When doing covers/trailers, I spend a lot of time looking at photos of the sky, landscapes, and of course, the right people to fit the characters. As an indie writer, there is a lot of pressure to buy your book covers from graphic artists (which ranged from the truly gifted to the prosaic). Prices vary a lot depending on whether the cover was already made or whether you are working with the artist to get something close to your own book.
I choose to do my own because I like doing them but am always told my books would sell better if I laid out a thousand dollars for a good designer-- not to mention the same people would have me paying another thousand to a professional editor. Maybe they would sell better but there is sure no guarantee of that. There is a guarantee that I'd be a lot more depressed if they didn't sell...
For this book cover, I wanted red rock background, interesting sky, and then a man and woman who best depicted my characters. It's unfortunate that hot men and women are de rigueur for at least indie romance covers. Famous writers can get by with a single rose but not so a lesser known.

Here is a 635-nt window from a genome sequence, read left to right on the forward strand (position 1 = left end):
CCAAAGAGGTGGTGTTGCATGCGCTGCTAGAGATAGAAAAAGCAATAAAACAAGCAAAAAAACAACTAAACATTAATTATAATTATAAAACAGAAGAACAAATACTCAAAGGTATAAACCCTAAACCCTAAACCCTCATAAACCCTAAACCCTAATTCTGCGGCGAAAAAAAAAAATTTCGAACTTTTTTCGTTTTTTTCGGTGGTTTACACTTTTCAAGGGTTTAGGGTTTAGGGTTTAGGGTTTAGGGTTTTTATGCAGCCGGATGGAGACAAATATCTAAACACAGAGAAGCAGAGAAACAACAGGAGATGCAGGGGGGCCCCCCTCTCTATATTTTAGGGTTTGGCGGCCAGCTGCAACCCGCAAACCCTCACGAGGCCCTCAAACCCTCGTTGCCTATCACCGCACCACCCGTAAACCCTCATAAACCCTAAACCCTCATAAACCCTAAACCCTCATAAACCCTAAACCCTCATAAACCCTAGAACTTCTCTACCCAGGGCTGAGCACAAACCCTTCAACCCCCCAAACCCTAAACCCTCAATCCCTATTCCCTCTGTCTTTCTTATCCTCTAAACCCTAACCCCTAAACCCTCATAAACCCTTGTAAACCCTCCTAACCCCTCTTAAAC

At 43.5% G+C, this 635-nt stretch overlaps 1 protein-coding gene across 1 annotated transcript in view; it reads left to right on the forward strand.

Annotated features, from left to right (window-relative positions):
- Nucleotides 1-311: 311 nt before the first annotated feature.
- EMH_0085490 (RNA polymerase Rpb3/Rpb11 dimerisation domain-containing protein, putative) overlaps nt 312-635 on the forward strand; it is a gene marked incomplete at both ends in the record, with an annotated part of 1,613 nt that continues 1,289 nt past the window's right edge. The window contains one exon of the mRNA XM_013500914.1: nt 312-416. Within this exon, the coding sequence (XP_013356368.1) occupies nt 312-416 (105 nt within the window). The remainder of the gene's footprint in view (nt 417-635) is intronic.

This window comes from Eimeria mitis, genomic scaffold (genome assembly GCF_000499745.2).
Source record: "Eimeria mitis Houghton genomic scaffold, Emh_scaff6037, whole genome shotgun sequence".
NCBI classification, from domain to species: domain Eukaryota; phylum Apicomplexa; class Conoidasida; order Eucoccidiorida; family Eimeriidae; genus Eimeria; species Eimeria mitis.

Nothing wrong with good looking men. I myself chose one of them critters and enjoy the benefits. It's fun to look at something attractive for sure. As a writer, however, it's frustrating that the most common options in royalty free image sites (royalty free just means you don't pay each time you use the image-- not that they are free) are models.
Happily at the site I have had for a month (5 images a day for 30 days), I did find a guy who fits Dirk in the last of the three books. But whether he will suit those who buy books based on covers... not so sure.
Outside, it has been a beautiful spring. We are making adjustments to our gardens. Removing the deck was a big improvement for the creek garden which you see first in the photos below. The veggies, herbs and flowers are planted-- slugs got most of the marigolds even with slug bait. Why do they want the newest thing with plenty of other greenerie to eat?
The freeze last winter cost us one shrub which led to moving the Buddha to be balanced on that fence. I liked that shrub, felt bad when we lost it, but the new arrangement is actually better.
look closely and you will see a rose thief through the fence.
And finally a small bee hive for the swarm, giving them a place to live for awhile. They seem to approve. I have sure learned a lot about honey bees and their interactions. There were many natural pollinating type bees in the wilds of North America, but the honey bee was brought in specifically by our first European arrivals. They are considered essential to certain big crops and hence a lot of concern over problems regarding hive destruction. I suspect the way the honey bee is used, ignoring their instincts, treating them as slaves with no more meaning than an inorganic tool, is contributing to the problem.